LOS ANGELES - Randy Johnson isn't going to have new company in the 300-win club anytime soon, but 46-year-old Jamie Moyer gave chase last night.
Moyer - who had won his 250th game Sunday - cruised through most of his seven innings against the Los Angeles Dodgers, giving up two runs on only four hits.
But it all came undone with two outs and the bases loaded in the bottom of the ninth last night when the Dodgers' Andre Ethier lined a shot into right field off closer Brad Lidge for a 4-3 victory over the Phillies.
The loss ended the Phils' winning streak at seven games after Lidge failed to pick up the save despite getting the first two outs of the inning. He gave up a two-out single to Casey Blake and then walked James Loney on a full count before third baseman Pedro Feliz muffed a potential game-ending grounder, loading the bases.
The Phillies led, 3-0, before the Dodgers scored their first run in the fourth inning. The Dodgers tightened the game with another run in the seventh, making the score 3-2.
The Phils built their early lead as Raul Ibanez increased his National League-leading RBI total to 54 when he drove in their first run with a fielder's choice in the third inning. Chase Utley, riding a 10-game hitting streak, drove in two runs with a fourth-inning double.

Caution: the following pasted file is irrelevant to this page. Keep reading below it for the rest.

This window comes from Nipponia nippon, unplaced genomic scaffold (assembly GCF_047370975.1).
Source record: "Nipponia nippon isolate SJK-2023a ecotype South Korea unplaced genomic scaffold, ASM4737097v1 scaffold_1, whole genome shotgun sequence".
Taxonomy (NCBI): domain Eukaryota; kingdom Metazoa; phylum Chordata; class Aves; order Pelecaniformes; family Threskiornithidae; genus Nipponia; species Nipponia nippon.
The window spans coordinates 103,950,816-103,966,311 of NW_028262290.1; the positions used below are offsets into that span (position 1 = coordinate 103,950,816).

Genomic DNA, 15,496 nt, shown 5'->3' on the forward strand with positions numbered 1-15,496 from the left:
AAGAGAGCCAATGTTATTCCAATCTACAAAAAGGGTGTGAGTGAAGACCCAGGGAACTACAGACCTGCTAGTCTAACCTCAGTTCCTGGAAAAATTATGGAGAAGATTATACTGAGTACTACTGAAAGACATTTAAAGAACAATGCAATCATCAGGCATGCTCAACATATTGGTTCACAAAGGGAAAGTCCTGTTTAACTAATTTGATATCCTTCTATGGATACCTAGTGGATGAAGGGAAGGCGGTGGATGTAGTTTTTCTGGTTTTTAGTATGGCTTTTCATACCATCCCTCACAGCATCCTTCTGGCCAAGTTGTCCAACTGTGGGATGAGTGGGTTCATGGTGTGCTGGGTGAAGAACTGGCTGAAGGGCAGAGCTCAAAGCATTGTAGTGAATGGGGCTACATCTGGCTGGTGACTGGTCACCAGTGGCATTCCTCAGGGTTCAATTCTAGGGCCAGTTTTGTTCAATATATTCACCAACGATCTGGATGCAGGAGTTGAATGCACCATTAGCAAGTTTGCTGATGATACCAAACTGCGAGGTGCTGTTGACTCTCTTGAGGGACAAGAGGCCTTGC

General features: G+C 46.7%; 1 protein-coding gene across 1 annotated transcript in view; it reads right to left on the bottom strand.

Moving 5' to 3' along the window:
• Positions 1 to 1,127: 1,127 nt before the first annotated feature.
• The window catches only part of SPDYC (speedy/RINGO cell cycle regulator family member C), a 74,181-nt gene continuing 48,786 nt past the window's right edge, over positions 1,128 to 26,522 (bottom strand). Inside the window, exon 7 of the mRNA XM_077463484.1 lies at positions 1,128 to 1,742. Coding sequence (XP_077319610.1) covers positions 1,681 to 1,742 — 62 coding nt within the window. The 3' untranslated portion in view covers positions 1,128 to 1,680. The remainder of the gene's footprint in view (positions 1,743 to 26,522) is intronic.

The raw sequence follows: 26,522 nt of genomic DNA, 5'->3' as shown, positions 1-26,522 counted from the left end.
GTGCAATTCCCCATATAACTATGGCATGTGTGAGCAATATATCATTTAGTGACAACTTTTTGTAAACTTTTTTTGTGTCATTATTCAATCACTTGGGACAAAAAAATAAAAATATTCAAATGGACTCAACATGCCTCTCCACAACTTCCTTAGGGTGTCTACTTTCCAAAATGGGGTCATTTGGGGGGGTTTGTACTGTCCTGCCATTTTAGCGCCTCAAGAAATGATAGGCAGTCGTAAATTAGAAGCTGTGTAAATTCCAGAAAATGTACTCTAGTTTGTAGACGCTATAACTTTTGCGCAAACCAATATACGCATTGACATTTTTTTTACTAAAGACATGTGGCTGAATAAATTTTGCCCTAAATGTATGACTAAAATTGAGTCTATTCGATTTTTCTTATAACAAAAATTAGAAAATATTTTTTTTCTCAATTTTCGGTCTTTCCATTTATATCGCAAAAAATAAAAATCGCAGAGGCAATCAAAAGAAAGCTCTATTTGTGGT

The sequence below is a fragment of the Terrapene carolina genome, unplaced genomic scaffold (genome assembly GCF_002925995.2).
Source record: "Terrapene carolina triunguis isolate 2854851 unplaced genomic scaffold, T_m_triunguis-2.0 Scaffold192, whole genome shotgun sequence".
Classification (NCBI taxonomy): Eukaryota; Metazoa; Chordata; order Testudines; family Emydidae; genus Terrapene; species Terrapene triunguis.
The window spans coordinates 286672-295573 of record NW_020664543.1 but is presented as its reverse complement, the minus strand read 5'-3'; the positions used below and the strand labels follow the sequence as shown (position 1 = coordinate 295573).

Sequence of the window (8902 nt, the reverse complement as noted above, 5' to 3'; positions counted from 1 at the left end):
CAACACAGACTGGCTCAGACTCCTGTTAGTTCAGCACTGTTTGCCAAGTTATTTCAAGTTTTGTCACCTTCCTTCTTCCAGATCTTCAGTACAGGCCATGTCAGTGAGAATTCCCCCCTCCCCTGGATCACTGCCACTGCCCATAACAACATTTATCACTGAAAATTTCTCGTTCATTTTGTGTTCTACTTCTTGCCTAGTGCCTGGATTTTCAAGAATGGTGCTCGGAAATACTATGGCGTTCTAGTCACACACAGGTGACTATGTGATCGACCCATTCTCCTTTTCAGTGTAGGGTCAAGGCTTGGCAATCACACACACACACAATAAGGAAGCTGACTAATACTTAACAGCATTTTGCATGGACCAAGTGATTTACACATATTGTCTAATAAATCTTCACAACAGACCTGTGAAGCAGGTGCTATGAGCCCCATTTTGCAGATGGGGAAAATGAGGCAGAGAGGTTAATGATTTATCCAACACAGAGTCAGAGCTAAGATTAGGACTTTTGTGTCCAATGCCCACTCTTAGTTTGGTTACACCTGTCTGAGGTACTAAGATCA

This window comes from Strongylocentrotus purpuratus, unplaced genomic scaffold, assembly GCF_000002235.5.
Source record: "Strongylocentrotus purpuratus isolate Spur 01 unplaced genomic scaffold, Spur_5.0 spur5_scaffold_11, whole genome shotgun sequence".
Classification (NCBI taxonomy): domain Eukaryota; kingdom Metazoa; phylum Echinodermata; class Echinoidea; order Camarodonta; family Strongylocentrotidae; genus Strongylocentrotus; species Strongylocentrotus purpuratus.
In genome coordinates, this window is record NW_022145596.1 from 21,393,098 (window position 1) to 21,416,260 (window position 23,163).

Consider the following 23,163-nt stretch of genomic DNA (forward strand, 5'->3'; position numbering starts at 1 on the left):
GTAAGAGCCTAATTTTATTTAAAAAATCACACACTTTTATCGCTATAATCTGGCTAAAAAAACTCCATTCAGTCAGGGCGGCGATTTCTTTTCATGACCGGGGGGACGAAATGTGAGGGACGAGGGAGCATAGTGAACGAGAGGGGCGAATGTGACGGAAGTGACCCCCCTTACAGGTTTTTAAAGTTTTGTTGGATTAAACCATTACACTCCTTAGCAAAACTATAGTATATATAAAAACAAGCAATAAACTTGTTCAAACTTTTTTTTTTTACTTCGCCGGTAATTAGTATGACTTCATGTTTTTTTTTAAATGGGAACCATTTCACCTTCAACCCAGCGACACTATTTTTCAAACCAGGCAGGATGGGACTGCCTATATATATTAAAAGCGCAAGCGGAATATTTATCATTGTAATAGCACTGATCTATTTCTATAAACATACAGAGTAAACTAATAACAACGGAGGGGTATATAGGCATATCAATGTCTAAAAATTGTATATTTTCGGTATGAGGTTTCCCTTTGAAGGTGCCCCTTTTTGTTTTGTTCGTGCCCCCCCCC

But it was Moyer's outing that was fascinating.
After Johnson, the 6-foot-10 lefthander for the San Francisco Giants, became the 24th member of the 300-win club on Thursday, Moyer became the closest active major-leaguer to reaching 300.
It's a prospect that inspires chuckles, and quick calculations. Pitch into his 50s, and average 10 wins a year? What if he could average closer to 15?
Make jokes about whether Moyer's fastball is a misnomer if you will, but victory No. 251 would have tied him with Bob Gibson on the all-time major-league victory list.
It is heady company for the not-so-intimidating 6-0, 185-pound Moyer.
"It's quite an accomplishment, winning 250 games like he did," Phillies manager Charlie Manuel said before the game. "I've seen him go back to the minor leagues twice and make it back twice, and 250 wins . . . it tells you a lot. He did it with brains, determination, resilience and preparation.
He definitely didn't do it overpowering people, with what we call big-league stuff," Manuel said. "He did it by patience, being more patient than hitters."
The only hit Moyer gave up through the first five innings was a single by Juan Pierre to lead off the game. The second didn't come until Matt Kemp led off the sixth with a single. A double play and a groundout got him out of the inning.
The Dodgers got on the scoreboard in the fourth without the benefit of a hit after Moyer put Pierre on when he grazed him with a pitch. Pierre stole second, went to third on a groundout, and scored on another groundout.
To the surprise of some, Moyer stayed in for the seventh and gave up a leadoff double to Rafael Furcal. Ibanez, the Phillies' leftfielder, leaped at the wall but could not come up with the catch.
Moyer retired the next two batters, but then Loney hit a fly ball to shallow right that an onrushing Eric Bruntlett could not quite handle, and Furcal scored to cut the lead to 3-2.